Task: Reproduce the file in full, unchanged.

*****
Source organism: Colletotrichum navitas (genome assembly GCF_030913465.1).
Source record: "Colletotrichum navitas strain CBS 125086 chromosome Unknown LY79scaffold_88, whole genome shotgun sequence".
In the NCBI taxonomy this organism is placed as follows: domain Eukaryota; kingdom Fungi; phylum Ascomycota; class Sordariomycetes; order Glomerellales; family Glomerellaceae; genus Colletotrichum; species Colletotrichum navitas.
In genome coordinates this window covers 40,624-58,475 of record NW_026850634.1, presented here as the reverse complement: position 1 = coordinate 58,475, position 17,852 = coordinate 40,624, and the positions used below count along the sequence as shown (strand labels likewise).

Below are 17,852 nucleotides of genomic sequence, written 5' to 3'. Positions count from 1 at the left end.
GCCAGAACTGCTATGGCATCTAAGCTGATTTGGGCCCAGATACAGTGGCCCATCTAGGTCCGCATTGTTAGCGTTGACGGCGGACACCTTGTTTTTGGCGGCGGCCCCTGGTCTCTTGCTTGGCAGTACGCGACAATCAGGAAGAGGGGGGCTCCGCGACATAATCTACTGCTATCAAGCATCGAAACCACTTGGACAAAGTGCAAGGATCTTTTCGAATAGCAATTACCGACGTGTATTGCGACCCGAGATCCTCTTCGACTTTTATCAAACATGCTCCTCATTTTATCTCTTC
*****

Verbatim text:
Source organism: Colletotrichum navitas (genome assembly GCF_030913465.1).
Source record: "Colletotrichum navitas strain CBS 125086 chromosome Unknown LY79scaffold_88, whole genome shotgun sequence".
In the NCBI taxonomy this organism is placed as follows: domain Eukaryota; kingdom Fungi; phylum Ascomycota; class Sordariomycetes; order Glomerellales; family Glomerellaceae; genus Colletotrichum; species Colletotrichum navitas.
In genome coordinates this window covers 40,624-58,475 of record NW_026850634.1, presented here as the reverse complement: position 1 = coordinate 58,475, position 17,852 = coordinate 40,624, and the positions used below count along the sequence as shown (strand labels likewise).

Below are 17,852 nucleotides of genomic sequence, written 5' to 3'. Positions count from 1 at the left end.
GCCAGAACTGCTATGGCATCTAAGCTGATTTGGGCCCAGATACAGTGGCCCATCTAGGTCCGCATTGTTAGCGTTGACGGCGGACACCTTGTTTTTGGCGGCGGCCCCTGGTCTCTTGCTTGGCAGTACGCGACAATCAGGAAGAGGGGGGCTCCGCGACATAATCTACTGCTATCAAGCATCGAAACCACTTGGACAAAGTGCAAGGATCTTTTCGAATAGCAATTACCGACGTGTATTGCGACCCGAGATCCTCTTCGACTTTTATCAAACATGCTCCTCATTTTATCTCTTC